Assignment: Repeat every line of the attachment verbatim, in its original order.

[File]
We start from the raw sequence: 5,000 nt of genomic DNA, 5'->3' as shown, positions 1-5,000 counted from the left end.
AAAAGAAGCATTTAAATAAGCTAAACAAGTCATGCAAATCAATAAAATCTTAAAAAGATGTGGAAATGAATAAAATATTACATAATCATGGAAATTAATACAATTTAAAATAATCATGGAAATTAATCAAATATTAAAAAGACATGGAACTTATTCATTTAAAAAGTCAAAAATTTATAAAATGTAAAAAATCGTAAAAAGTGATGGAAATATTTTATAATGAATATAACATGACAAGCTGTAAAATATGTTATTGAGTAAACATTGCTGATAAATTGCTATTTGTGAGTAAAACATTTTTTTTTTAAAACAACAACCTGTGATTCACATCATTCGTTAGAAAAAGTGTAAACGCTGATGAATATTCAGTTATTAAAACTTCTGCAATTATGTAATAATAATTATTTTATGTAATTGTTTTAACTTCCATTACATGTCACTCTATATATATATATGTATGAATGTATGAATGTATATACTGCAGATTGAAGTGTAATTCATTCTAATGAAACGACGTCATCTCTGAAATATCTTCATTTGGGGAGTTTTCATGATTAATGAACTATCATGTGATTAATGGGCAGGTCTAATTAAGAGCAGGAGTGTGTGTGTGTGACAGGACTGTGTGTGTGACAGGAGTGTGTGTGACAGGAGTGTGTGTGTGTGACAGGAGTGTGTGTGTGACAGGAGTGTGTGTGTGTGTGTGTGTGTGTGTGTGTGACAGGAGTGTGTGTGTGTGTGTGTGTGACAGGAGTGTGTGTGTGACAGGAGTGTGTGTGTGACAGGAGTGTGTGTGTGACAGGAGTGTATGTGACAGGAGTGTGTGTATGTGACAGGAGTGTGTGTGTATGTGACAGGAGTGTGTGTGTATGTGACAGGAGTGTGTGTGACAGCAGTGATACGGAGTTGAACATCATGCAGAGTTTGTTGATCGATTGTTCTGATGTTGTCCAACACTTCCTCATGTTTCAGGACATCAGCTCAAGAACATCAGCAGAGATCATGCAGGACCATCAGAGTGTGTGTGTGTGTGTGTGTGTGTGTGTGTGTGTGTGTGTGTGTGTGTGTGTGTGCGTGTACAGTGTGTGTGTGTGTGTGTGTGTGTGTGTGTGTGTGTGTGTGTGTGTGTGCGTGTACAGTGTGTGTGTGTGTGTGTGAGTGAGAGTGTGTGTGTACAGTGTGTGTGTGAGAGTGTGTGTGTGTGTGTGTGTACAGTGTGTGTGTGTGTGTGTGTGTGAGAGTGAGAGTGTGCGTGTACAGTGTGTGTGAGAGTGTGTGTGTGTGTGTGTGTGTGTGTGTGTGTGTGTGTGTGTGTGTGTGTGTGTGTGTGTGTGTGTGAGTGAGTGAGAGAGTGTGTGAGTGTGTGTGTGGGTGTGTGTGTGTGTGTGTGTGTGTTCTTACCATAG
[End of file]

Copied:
We start from the raw sequence: 5,000 nt of genomic DNA, 5'->3' as shown, positions 1-5,000 counted from the left end.
AAAAGAAGCATTTAAATAAGCTAAACAAGTCATGCAAATCAATAAAATCTTAAAAAGATGTGGAAATGAATAAAATATTACATAATCATGGAAATTAATACAATTTAAAATAATCATGGAAATTAATCAAATATTAAAAAGACATGGAACTTATTCATTTAAAAAGTCAAAAATTTATAAAATGTAAAAAATCGTAAAAAGTGATGGAAATATTTTATAATGAATATAACATGACAAGCTGTAAAATATGTTATTGAGTAAACATTGCTGATAAATTGCTATTTGTGAGTAAAACATTTTTTTTTTAAAACAACAACCTGTGATTCACATCATTCGTTAGAAAAAGTGTAAACGCTGATGAATATTCAGTTATTAAAACTTCTGCAATTATGTAATAATAATTATTTTATGTAATTGTTTTAACTTCCATTACATGTCACTCTATATATATATATGTATGAATGTATGAATGTATATACTGCAGATTGAAGTGTAATTCATTCTAATGAAACGACGTCATCTCTGAAATATCTTCATTTGGGGAGTTTTCATGATTAATGAACTATCATGTGATTAATGGGCAGGTCTAATTAAGAGCAGGAGTGTGTGTGTGTGACAGGACTGTGTGTGTGACAGGAGTGTGTGTGACAGGAGTGTGTGTGTGTGACAGGAGTGTGTGTGTGACAGGAGTGTGTGTGTGTGTGTGTGTGTGTGTGTGTGACAGGAGTGTGTGTGTGTGTGTGTGTGACAGGAGTGTGTGTGTGACAGGAGTGTGTGTGTGACAGGAGTGTGTGTGTGACAGGAGTGTATGTGACAGGAGTGTGTGTATGTGACAGGAGTGTGTGTGTATGTGACAGGAGTGTGTGTGTATGTGACAGGAGTGTGTGTGACAGCAGTGATACGGAGTTGAACATCATGCAGAGTTTGTTGATCGATTGTTCTGATGTTGTCCAACACTTCCTCATGTTTCAGGACATCAGCTCAAGAACATCAGCAGAGATCATGCAGGACCATCAGAGTGTGTGTGTGTGTGTGTGTGTGTGTGTGTGTGTGTGTGTGTGTGTGTGTGTGTGCGTGTACAGTGTGTGTGTGTGTGTGTGTGTGTGTGTGTGTGTGTGTGTGTGTGTGTGCGTGTACAGTGTGTGTGTGTGTGTGTGAGTGAGAGTGTGTGTGTACAGTGTGTGTGTGAGAGTGTGTGTGTGTGTGTGTGTACAGTGTGTGTGTGTGTGTGTGTGTGAGAGTGAGAGTGTGCGTGTACAGTGTGTGTGAGAGTGTGTGTGTGTGTGTGTGTGTGTGTGTGTGTGTGTGTGTGTGTGTGTGTGTGTGTGTGTGTGTGTGAGTGAGTGAGAGAGTGTGTGAGTGTGTGTGTGGGTGTGTGTGTGTGTGTGTGTGTGTTCTTACCATAG